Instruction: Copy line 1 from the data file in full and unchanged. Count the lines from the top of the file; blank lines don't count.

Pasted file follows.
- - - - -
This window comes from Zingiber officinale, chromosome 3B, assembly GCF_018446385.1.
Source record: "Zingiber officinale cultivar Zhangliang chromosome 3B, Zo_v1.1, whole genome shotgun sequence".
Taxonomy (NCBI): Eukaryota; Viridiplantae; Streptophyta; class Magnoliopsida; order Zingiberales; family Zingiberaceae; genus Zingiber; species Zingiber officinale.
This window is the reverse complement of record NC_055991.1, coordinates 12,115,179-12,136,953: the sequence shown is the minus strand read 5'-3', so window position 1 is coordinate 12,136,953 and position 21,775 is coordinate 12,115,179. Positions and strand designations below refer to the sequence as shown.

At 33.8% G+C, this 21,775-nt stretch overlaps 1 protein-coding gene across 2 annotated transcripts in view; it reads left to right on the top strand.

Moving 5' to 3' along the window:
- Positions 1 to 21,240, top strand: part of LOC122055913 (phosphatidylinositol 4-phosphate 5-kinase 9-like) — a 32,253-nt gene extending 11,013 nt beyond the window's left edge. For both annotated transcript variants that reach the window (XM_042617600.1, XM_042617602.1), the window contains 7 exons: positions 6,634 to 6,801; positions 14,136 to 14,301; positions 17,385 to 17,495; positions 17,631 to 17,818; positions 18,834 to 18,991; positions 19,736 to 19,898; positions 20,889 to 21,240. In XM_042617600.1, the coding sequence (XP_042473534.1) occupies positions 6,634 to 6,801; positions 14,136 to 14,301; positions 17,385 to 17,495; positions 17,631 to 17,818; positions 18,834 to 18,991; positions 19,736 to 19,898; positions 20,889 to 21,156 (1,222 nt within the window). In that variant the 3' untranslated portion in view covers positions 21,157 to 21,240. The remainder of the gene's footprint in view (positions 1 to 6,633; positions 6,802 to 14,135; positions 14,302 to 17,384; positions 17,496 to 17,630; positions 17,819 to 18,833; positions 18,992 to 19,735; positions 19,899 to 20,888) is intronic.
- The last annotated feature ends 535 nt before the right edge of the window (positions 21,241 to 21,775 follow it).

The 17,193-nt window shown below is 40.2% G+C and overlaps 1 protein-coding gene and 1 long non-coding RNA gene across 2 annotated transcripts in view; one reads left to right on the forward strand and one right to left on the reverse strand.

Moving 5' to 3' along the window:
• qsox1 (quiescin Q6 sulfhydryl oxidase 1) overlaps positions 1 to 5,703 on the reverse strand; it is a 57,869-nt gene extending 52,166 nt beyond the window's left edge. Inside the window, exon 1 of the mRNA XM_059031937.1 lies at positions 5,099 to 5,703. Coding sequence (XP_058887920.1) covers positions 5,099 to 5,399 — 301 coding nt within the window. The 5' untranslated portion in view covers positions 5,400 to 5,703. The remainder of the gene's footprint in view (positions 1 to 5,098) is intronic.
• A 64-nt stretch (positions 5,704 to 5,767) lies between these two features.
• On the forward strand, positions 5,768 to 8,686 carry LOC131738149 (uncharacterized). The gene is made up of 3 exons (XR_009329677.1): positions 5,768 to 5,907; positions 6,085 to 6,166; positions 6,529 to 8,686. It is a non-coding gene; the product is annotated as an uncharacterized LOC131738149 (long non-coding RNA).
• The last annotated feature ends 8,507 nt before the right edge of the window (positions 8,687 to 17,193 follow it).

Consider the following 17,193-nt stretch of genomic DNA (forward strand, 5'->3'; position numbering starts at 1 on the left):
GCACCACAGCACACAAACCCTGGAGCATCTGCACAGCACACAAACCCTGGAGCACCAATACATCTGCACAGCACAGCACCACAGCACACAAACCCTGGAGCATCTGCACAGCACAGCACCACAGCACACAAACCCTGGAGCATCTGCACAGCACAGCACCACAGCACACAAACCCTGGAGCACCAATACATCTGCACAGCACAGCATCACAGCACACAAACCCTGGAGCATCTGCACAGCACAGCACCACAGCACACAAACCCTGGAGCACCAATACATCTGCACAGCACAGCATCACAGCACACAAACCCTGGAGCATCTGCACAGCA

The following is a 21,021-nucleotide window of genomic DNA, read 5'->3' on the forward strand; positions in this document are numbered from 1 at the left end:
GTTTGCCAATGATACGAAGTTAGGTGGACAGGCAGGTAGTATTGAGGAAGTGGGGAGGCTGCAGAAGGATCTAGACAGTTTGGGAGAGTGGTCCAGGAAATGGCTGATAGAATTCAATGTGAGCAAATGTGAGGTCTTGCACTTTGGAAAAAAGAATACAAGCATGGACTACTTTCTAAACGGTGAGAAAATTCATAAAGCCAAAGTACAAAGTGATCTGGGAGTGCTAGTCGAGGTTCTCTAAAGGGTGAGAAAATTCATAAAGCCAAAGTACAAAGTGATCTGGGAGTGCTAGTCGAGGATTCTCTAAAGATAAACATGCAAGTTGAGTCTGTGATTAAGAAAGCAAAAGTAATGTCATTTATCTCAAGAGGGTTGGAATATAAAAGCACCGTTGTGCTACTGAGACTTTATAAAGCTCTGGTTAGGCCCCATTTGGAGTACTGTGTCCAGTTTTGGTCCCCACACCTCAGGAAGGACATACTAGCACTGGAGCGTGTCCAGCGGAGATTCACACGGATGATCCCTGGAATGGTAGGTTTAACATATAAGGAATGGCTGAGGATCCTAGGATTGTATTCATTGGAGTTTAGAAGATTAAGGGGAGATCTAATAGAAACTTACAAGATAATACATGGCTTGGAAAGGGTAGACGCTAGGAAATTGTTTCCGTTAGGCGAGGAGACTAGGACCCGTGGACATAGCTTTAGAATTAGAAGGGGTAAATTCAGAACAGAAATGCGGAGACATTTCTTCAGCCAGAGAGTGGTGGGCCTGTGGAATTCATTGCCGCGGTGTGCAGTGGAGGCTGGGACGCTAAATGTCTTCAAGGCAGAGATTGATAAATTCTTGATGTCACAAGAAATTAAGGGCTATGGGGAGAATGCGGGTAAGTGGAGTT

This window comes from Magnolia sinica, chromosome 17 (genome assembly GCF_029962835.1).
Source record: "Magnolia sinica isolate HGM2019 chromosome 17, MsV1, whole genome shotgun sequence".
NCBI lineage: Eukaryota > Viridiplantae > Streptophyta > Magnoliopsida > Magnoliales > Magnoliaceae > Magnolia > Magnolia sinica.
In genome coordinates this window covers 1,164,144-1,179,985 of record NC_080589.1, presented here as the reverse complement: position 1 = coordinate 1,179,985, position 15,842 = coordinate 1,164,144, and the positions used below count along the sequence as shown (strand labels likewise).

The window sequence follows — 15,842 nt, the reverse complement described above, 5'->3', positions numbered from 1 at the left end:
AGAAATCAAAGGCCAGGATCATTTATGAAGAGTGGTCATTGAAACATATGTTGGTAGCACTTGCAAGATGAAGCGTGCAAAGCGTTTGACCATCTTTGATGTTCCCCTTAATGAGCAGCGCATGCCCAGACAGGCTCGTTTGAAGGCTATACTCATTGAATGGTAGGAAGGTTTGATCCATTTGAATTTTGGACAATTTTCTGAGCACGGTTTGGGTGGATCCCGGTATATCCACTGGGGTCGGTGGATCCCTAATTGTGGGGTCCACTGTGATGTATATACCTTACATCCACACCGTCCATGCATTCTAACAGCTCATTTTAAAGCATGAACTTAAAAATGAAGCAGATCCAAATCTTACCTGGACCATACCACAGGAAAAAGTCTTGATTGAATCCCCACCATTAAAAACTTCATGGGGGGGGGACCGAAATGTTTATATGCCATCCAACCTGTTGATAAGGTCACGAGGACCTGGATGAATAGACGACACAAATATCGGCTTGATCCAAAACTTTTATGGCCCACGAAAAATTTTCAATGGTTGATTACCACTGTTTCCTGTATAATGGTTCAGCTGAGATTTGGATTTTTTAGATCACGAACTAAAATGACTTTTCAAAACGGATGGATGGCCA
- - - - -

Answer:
This window comes from Zingiber officinale, chromosome 3B, assembly GCF_018446385.1.